KARACHI: In acknowledgement of her profound contributions to patients, the Sindh Institute of Urology and Transplantation (SIUT) held a memorial in honour of Dr Ruth Pfau, who passed away on Aug 10, on Thursday.
“I have mixed feelings of pride and sorrow as I stand here today,” said Dr Adibul Hasan Rizvi, head of SIUT. “Pride, because we are honouring Dr Pfau, a human being who defined humanity. And sorrow, because we have lost her,” he added.
“Begging used to be the only source of income of lepers. Other people hated them, some even kicked them. Even if they had money, the vendors or shopkeepers refused to sell them bread. Their families didn’t want them. They were banished and exiled. And this was not just in Pakistan, it was like this all over Asia where people with leprosy were seen as sinners,” said Dr Rizvi, adding that even healers were careful not to touch them. “And here this young healer from Germany stayed back and grew old while always being available to them. Not only did she treat them, she also gave them back their dignity,” he said.
Senior journalist Zubeida Mustafa said Dr Pfau carried this feeling of goodness about her. “She was a gentle and humble German woman who spoke in English and Urdu with me when we first met. She learned people’s languages to not let that become a barrier in making friends,” she said.
‘She gave leprosy patients back their dignity’
“She visited patients’ homes to speak to their families about leprosy and raise awareness about it. This was how she changed people’s thinking,” she said. “Later, she also involved herself in helping patients with tuberculosis as it also has a stigma attached to it like leprosy, and blindness, too.”
Former governor of the State Bank of Pakistan Dr Ishrat Husain said that he got to know her better when she asked him to join the Marie Adelaide Leprosy Centre’s (MALC) board as a member. “Usually, people who have brought an institution to fruition start thinking that they should decide how to run it as well but even though she sat in every board meeting, she never overruled us,” he said.
“She led a very simple life. She was not one to chase fame, never aspired for publicity and projection. She was committed to a greater cause,” he said. “And when leprosy was receding here, she could have gone back to Germany but instead she turned her attention to TB and maternal and child care for the poor.”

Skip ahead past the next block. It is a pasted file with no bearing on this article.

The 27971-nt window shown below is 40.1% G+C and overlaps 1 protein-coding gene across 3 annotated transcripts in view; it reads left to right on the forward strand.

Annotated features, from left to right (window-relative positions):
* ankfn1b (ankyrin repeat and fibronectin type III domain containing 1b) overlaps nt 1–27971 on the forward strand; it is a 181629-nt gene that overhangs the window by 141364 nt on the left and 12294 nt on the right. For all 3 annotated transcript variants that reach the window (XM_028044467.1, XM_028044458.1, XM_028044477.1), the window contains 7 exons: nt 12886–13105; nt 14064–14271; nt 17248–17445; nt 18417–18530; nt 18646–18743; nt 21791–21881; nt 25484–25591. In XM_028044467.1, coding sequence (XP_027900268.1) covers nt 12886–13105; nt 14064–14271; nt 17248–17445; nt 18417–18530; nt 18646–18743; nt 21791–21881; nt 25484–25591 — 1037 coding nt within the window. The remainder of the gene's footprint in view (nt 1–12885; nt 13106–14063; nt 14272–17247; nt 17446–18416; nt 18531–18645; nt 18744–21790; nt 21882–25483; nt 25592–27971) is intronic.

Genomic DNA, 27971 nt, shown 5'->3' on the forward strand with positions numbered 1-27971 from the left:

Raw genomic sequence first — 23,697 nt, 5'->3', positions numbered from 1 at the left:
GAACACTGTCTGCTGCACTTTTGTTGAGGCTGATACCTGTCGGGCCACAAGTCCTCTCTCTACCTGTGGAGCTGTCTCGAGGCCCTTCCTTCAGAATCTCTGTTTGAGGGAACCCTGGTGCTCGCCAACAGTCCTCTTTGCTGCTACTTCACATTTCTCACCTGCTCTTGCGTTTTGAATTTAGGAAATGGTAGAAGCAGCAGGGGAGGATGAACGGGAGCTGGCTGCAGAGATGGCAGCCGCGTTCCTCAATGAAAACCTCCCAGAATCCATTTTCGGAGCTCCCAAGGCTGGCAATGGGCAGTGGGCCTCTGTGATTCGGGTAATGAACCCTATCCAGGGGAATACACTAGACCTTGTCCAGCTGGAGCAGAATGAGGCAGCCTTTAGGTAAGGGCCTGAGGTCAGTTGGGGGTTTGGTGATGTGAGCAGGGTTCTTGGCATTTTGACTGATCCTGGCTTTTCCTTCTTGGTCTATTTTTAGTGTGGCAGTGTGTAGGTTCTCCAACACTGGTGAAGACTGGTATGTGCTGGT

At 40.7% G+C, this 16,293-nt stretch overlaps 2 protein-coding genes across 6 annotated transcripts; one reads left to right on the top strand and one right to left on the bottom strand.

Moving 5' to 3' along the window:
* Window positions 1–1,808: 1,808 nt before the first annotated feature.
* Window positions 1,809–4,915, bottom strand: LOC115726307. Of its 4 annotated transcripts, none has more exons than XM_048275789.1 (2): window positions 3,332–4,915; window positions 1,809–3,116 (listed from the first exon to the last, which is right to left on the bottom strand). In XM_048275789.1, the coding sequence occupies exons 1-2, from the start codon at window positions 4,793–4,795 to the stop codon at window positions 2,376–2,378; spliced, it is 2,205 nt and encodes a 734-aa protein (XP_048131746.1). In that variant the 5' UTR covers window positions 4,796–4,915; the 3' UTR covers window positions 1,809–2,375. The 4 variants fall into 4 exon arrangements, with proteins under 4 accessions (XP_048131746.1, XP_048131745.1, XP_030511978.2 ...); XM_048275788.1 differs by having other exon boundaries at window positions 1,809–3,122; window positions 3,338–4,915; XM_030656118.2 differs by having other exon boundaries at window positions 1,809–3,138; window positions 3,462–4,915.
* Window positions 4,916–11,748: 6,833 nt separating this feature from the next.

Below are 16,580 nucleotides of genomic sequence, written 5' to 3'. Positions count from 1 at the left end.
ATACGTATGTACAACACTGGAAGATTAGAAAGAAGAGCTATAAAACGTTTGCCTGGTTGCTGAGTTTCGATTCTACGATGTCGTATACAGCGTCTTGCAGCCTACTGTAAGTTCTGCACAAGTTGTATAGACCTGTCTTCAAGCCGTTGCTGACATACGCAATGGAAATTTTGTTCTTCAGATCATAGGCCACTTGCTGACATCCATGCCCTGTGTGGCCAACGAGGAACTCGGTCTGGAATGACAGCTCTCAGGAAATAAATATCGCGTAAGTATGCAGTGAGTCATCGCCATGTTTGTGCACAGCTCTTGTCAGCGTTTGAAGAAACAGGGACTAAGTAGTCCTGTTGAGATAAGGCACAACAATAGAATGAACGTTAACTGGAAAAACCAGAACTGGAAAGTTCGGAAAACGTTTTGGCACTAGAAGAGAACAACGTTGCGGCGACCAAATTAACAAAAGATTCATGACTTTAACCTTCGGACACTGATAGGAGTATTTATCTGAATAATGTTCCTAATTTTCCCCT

MALC’s CEO Mervyn Lobo said Dr Pfau would always remain the moving spirit behind the centre. “MALC has 157 centres all over the country to where she would travel by public transport because it was less costly than travelling by special transportation. She wanted to save money for her patients while setting an example for her team members. She did her own laundry and after finishing her meals she always got up to wash her plate and utensils, too. She was a perfect role model, a pioneer way ahead of her times,” he said.
“Leprosy has been controlled in Pakistan but not eliminated. But Dr Pfau and her team, a group of very simple people, managed to do this four years before the World Health Organisation target. Dr Pfau always gave credit to her team for this,” he said.
Dr Mutaher Zia, a senior doctor in the MALC team, said that when in 2001 he was asked to write a book about the organisation, he realised that the centre’s story was not any different from Dr Pfau’s story. “So, by 2004 I had written and published a 99-page book on her life,” he said. “Dr Pfau died 13 years later,” he added. “And in those 13 years she kept working as she undid my 99 pages, making them look incomplete.”
He said that while working, she retained a good sense of humour throughout. “She loved to nag the doctors at MALC but never the lower staff,” he said. “After the 2005 earthquake in the Northern Areas, she went to Muzaffarabad to help out and set up camps there. The earthquake in the north was followed by floods in the south. Again she was there with her team to set up housing and distribute seeds among the farmers to help them restart their lives,” he said.
“Her day used to start with her attending the early morning service at the St Patrick’s Cathedral when there would be few people there. When she died, the St Patrick’s Cathedral was filled to brim with people from all faiths. She was a unifying force in life and death,” he said.
Former commissioner of Karachi Shafiq-ur-Rehman Paracha said that wherever there were leprosy patients, there was also Dr Pfau. “She would come to my office and nag me also but it was her love for people that made her do that,” he said.
Ingolf Vogul from the German consulate said Dr Pfau wanted to be inclusive with all people and not stand out.
Published in Dawn, September 1st, 2017